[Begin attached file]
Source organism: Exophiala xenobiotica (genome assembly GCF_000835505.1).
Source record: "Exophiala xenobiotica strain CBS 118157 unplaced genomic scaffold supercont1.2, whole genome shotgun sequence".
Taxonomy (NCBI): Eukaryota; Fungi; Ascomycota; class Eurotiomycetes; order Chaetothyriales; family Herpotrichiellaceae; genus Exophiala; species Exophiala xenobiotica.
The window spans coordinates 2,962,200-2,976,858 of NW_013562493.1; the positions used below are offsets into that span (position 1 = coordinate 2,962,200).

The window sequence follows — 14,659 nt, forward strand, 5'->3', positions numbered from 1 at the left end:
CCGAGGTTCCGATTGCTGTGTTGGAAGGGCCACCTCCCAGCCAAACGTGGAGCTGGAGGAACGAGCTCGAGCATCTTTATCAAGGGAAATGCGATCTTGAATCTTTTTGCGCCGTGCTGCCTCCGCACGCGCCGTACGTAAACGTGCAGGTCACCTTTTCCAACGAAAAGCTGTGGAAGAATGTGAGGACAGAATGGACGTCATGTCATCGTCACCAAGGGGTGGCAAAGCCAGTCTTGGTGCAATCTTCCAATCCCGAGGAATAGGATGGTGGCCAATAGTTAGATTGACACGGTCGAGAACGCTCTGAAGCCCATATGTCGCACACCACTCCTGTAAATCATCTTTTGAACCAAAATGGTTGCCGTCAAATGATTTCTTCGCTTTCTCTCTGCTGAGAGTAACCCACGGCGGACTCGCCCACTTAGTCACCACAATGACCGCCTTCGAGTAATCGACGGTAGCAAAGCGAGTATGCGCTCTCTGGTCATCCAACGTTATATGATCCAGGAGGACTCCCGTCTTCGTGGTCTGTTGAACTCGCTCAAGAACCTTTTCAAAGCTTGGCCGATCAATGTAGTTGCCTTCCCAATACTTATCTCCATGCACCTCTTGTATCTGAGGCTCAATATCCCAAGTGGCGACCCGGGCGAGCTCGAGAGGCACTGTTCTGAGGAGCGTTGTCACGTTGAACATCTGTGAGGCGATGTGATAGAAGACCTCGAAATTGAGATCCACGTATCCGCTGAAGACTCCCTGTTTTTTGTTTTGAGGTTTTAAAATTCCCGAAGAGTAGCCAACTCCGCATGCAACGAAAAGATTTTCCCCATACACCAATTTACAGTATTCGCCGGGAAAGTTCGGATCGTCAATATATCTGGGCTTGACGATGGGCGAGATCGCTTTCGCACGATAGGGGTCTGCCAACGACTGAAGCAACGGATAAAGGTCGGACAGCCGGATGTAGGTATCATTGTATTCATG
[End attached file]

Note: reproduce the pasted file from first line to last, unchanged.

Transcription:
Source organism: Exophiala xenobiotica (genome assembly GCF_000835505.1).
Source record: "Exophiala xenobiotica strain CBS 118157 unplaced genomic scaffold supercont1.2, whole genome shotgun sequence".
Taxonomy (NCBI): Eukaryota; Fungi; Ascomycota; class Eurotiomycetes; order Chaetothyriales; family Herpotrichiellaceae; genus Exophiala; species Exophiala xenobiotica.
The window spans coordinates 2,962,200-2,976,858 of NW_013562493.1; the positions used below are offsets into that span (position 1 = coordinate 2,962,200).

The window sequence follows — 14,659 nt, forward strand, 5'->3', positions numbered from 1 at the left end:
CCGAGGTTCCGATTGCTGTGTTGGAAGGGCCACCTCCCAGCCAAACGTGGAGCTGGAGGAACGAGCTCGAGCATCTTTATCAAGGGAAATGCGATCTTGAATCTTTTTGCGCCGTGCTGCCTCCGCACGCGCCGTACGTAAACGTGCAGGTCACCTTTTCCAACGAAAAGCTGTGGAAGAATGTGAGGACAGAATGGACGTCATGTCATCGTCACCAAGGGGTGGCAAAGCCAGTCTTGGTGCAATCTTCCAATCCCGAGGAATAGGATGGTGGCCAATAGTTAGATTGACACGGTCGAGAACGCTCTGAAGCCCATATGTCGCACACCACTCCTGTAAATCATCTTTTGAACCAAAATGGTTGCCGTCAAATGATTTCTTCGCTTTCTCTCTGCTGAGAGTAACCCACGGCGGACTCGCCCACTTAGTCACCACAATGACCGCCTTCGAGTAATCGACGGTAGCAAAGCGAGTATGCGCTCTCTGGTCATCCAACGTTATATGATCCAGGAGGACTCCCGTCTTCGTGGTCTGTTGAACTCGCTCAAGAACCTTTTCAAAGCTTGGCCGATCAATGTAGTTGCCTTCCCAATACTTATCTCCATGCACCTCTTGTATCTGAGGCTCAATATCCCAAGTGGCGACCCGGGCGAGCTCGAGAGGCACTGTTCTGAGGAGCGTTGTCACGTTGAACATCTGTGAGGCGATGTGATAGAAGACCTCGAAATTGAGATCCACGTATCCGCTGAAGACTCCCTGTTTTTTGTTTTGAGGTTTTAAAATTCCCGAAGAGTAGCCAACTCCGCATGCAACGAAAAGATTTTCCCCATACACCAATTTACAGTATTCGCCGGGAAAGTTCGGATCGTCAATATATCTGGGCTTGACGATGGGCGAGATCGCTTTCGCACGATAGGGGTCTGCCAACGACTGAAGCAACGGATAAAGGTCGGACAGCCGGATGTAGGTATCATTGTATTCATG